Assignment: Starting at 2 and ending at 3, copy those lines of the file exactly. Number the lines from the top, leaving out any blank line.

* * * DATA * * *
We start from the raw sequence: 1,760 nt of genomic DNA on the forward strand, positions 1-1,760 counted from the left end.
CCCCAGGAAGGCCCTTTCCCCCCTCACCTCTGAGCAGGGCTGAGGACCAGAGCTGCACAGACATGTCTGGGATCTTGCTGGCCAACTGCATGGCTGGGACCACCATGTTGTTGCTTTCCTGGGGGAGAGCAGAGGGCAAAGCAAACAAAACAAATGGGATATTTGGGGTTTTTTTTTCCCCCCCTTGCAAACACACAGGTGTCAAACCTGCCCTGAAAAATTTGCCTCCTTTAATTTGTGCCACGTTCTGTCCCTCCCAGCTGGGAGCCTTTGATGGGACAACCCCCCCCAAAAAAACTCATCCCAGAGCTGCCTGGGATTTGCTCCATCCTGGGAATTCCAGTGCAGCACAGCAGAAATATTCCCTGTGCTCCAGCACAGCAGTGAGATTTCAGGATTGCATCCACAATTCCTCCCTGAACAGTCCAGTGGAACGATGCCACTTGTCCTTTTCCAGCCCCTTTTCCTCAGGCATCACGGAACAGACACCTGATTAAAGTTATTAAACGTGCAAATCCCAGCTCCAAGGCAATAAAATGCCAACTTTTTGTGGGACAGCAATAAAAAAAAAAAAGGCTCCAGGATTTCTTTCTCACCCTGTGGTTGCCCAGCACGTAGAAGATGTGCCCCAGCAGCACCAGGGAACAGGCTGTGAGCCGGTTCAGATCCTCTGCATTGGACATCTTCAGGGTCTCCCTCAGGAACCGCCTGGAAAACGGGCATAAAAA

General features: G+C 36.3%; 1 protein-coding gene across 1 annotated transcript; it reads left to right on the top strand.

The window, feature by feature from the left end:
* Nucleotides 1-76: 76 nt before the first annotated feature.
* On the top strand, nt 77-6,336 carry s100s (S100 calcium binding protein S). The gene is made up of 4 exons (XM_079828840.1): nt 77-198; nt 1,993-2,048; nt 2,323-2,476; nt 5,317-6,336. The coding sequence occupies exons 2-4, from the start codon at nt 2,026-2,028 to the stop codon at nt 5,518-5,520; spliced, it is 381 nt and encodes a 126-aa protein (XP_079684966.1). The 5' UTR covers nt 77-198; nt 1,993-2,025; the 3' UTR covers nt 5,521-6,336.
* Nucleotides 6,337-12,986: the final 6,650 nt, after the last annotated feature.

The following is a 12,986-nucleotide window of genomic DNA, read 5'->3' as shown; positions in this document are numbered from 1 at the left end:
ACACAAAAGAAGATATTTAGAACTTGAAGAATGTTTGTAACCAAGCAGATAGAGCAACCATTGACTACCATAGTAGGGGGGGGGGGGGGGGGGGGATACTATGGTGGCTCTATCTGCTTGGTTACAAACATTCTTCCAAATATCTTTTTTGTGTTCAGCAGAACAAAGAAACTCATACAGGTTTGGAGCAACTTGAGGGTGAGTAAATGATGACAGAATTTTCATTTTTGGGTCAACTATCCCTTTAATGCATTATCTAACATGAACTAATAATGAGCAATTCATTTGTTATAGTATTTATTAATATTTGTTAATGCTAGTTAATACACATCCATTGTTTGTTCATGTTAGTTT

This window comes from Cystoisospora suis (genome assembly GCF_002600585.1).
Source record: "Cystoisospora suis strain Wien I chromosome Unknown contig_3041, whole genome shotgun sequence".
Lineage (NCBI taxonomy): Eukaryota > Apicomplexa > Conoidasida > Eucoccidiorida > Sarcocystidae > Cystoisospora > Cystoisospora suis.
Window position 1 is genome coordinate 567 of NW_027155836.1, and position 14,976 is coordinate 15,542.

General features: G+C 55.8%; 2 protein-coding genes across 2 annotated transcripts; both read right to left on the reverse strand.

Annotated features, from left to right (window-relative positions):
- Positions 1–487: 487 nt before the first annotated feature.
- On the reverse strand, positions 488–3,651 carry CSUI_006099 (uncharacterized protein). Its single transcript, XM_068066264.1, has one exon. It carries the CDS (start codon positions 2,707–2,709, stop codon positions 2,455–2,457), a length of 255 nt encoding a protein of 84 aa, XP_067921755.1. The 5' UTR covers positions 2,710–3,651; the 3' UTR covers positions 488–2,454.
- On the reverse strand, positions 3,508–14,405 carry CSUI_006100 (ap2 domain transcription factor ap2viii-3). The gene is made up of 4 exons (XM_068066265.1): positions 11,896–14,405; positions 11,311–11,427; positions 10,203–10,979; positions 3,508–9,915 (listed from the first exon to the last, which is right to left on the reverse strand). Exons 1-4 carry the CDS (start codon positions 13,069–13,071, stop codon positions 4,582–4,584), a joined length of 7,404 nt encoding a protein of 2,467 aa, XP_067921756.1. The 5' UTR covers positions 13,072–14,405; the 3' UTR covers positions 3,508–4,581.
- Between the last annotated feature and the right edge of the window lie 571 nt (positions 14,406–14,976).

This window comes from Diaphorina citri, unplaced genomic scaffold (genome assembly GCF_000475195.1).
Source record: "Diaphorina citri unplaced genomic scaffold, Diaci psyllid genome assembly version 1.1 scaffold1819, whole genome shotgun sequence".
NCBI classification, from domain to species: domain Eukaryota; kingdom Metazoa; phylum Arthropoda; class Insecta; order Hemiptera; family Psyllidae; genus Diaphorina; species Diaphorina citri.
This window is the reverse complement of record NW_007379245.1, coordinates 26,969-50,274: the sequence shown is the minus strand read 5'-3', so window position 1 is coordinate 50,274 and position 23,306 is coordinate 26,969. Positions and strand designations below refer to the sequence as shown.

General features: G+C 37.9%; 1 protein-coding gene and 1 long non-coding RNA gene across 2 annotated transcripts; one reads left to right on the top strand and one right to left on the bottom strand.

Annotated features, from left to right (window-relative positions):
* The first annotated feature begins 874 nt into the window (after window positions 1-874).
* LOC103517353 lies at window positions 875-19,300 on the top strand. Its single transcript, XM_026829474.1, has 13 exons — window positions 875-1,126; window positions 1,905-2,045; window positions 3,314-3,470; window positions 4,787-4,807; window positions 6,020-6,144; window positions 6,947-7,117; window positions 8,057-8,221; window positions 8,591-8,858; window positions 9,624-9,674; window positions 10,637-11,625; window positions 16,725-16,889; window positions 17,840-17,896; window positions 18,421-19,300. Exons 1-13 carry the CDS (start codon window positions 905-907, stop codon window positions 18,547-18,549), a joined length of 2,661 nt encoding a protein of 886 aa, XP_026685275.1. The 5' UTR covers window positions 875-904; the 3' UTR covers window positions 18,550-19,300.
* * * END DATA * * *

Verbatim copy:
CCCCAGGAAGGCCCTTTCCCCCCTCACCTCTGAGCAGGGCTGAGGACCAGAGCTGCACAGACATGTCTGGGATCTTGCTGGCCAACTGCATGGCTGGGACCACCATGTTGTTGCTTTCCTGGGGGAGAGCAGAGGGCAAAGCAAACAAAACAAATGGGATATTTGGGGTTTTTTTTTCCCCCCCTTGCAAACACACAGGTGTCAAACCTGCCCTGAAAAATTTGCCTCCTTTAATTTGTGCCACGTTCTGTCCCTCCCAGCTGGGAGCCTTTGATGGGACAACCCCCCCCAAAAAAACTCATCCCAGAGCTGCCTGGGATTTGCTCCATCCTGGGAATTCCAGTGCAGCACAGCAGAAATATTCCCTGTGCTCCAGCACAGCAGTGAGATTTCAGGATTGCATCCACAATTCCTCCCTGAACAGTCCAGTGGAACGATGCCACTTGTCCTTTTCCAGCCCCTTTTCCTCAGGCATCACGGAACAGACACCTGATTAAAGTTATTAAACGTGCAAATCCCAGCTCCAAGGCAATAAAATGCCAACTTTTTGTGGGACAGCAATAAAAAAAAAAAAGGCTCCAGGATTTCTTTCTCACCCTGTGGTTGCCCAGCACGTAGAAGATGTGCCCCAGCAGCACCAGGGAACAGGCTGTGAGCCGGTTCAGATCCTCTGCATTGGACATCTTCAGGGTCTCCCTCAGGAACCGCCTGGAAAACGGGCATAAAAA

General features: G+C 36.3%; 1 protein-coding gene across 1 annotated transcript; it reads left to right on the top strand.